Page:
• You may not be searched for a while so consider having the following on your person (not in a bag): cell phone (beware of any sensitive phone numbers in memory), food, extra clothes, pen, paper.
  • If you want to get anything past a search, this is the time to hide it. Pens, phones, and meds can fit nicely in the front of your underwear or bra.

If you are put in plastic handcuffs

  • Plastic cuffs have caused some people long-term nerve damage. If you have pain, numbness or tingling in your hands at any time immediately request that looser cuffs be put on. If one officer refuses, ask another and don't stop asking until they change the cuffs.
  • Try not to move around too much, as this can tighten the cuffs. Consider requesting that your hands be cuffed in front. Ask if anyone in your group can demonstrate how to contort yourself so that you can get the cuffs in front.
  • If after the cuffs are removed you experience pain, numbness or other unpleasant feelings have these symptoms documented ASAP by a medical professional and get in touch with your local street medic organization. Also check out

If you have a medical problem before or during detention

  • If you have a medical condition that could cause problems while you are being held consider telling the police ahead of time. This may encourage them to respond more quickly if you start to have problems. If you or anyone in your group starts having a medical problem tell the police ASAP (with the person's consent), and request immediate professional medical attention. Do this early, as it may take a long, long, long time for the police to do anything. If you don't get a response initially keep asking until help arrives. Consider using chanting or other group tactics to get the police to respond.
  • While you are detained Stay as calm as you can. The police may try to unnerve, dehumanize and generally stress you out. Try yoga, singing, meditation, sharing stories with fellow detainees, etc.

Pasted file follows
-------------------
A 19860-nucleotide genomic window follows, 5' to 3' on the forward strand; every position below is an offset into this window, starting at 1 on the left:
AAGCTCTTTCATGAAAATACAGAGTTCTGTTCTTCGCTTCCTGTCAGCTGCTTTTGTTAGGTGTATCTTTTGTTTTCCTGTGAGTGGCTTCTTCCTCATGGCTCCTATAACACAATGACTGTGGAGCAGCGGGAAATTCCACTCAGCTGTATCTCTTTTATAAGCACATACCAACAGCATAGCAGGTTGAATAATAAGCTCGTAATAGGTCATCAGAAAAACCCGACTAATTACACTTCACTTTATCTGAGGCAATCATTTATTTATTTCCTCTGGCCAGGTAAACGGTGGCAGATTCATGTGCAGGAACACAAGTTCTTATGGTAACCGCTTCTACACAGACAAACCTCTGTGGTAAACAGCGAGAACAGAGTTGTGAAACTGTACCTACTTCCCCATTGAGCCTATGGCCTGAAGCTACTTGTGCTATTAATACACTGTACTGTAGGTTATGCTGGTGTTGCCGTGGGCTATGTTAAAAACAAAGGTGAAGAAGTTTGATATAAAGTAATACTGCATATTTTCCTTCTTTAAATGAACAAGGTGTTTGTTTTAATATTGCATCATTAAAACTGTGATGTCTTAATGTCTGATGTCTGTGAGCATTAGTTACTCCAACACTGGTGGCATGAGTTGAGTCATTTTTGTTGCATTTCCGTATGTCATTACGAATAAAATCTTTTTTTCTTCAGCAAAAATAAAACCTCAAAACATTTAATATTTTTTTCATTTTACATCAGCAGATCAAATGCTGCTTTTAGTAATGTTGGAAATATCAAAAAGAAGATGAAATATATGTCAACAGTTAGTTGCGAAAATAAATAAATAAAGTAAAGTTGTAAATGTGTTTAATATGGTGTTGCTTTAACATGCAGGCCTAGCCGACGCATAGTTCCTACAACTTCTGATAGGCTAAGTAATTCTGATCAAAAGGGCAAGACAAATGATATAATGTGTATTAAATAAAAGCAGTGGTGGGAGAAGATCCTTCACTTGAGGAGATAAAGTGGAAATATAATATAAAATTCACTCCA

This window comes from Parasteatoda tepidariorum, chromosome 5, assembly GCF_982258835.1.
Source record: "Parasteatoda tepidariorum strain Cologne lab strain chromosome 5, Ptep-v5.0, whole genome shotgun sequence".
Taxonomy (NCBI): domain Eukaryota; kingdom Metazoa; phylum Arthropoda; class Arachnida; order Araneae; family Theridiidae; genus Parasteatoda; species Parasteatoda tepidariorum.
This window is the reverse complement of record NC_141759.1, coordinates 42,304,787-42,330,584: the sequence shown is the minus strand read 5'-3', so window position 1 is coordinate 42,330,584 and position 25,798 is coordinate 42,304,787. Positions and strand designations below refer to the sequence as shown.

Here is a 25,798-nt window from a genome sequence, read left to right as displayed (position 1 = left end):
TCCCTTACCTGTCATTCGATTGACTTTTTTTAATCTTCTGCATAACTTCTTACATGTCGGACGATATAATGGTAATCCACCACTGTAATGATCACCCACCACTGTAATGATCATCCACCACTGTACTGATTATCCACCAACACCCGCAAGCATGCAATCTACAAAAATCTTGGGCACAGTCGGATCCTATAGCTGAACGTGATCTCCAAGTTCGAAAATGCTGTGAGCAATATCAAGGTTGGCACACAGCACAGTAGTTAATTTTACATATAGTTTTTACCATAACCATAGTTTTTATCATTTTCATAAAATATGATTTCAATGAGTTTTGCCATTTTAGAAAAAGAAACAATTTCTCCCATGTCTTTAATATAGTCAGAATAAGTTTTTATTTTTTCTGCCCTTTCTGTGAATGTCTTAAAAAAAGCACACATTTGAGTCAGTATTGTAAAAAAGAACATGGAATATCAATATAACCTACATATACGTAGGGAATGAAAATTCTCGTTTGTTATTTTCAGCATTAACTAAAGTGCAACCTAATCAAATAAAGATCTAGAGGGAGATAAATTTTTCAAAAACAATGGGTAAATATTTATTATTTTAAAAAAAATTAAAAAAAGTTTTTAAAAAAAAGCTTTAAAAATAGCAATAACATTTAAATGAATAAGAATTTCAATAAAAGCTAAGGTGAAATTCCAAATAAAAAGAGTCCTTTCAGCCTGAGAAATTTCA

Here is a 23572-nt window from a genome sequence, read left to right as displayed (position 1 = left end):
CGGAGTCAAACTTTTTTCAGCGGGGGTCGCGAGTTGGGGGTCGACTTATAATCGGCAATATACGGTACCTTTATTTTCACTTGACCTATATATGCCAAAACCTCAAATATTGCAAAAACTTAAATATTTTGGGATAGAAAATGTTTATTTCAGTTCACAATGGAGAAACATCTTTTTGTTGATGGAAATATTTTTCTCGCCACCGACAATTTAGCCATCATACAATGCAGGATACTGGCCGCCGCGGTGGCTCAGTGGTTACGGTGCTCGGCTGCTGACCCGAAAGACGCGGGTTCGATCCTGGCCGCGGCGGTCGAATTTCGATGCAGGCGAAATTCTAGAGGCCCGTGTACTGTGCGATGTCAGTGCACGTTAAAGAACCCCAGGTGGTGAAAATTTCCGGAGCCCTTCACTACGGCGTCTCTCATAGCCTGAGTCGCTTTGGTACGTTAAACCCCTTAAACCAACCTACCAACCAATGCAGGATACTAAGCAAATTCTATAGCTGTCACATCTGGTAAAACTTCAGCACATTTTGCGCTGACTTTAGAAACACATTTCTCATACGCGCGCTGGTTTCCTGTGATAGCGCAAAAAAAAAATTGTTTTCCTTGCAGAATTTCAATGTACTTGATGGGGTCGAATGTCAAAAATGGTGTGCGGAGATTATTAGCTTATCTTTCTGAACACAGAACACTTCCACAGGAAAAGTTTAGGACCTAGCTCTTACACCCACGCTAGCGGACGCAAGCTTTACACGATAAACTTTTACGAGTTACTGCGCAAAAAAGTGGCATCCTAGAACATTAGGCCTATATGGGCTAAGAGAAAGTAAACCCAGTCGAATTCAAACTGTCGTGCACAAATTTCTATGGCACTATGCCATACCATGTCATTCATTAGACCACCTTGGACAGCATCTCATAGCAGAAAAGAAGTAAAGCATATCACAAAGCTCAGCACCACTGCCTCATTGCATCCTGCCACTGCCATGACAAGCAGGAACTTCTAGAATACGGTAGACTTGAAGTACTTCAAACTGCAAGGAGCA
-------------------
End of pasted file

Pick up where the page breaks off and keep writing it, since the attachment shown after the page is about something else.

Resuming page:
• Remember, police lie and manipulate. They will tell you things that aren't true (that your friends have blamed you and are getting out, that you'll get out in an hour, etc.).
  • Think about what good can come of your arrest. Can you do a skill-share with you cell mates? Learn new songs? Talk about favorite movies? Tell jokes?
  • If police are abusive in any way (emotional, physical, violating your rights, etc.) note the officer's name and badge number. Try to remember as many specific details of the event as you can. If you have a pen, write it all down!

When you get out

  • Release can be paradoxically stressful—suddenly you have to deal with the outside world again.
  • Try and talk about your experiences before you go to sleep, ideally with the people who were with you. If possible, recount what happened and how you felt about it. If you don't feel comfortable talking, listening to others talk about what happened can help. Research shows that if people sleep before talking about traumatic experiences they have a higher incidence of long-term problems.
  • Try and be gentle with yourself. Sleep (after talking), eat healthy food, relax, get friends to give you massages, indulge, BUT avoid alcohol, tobacco and other drugs as much as possible.
  • Don't go through this alone! If your regular friends aren't sympathetic, find fellow activists or groups that can help. Some medics are trained in counseling, or you can call the International Critical Incident Stress Hotline at 410 750-9600
  • Try different options for stress management, including herbal therapy, counseling, massage, Reiki,etc. See for more info.
  • Even if you don't feel terribly stressed you may have nightmares, a short temper or other reactions to your experience. This is normal, and may also be a sign that you could benefit from some more formal processing of your experience.

For more information

This document produced by the Boston Area Liberation Medic (BALM) Squad.

This page last updated: 1/09/2003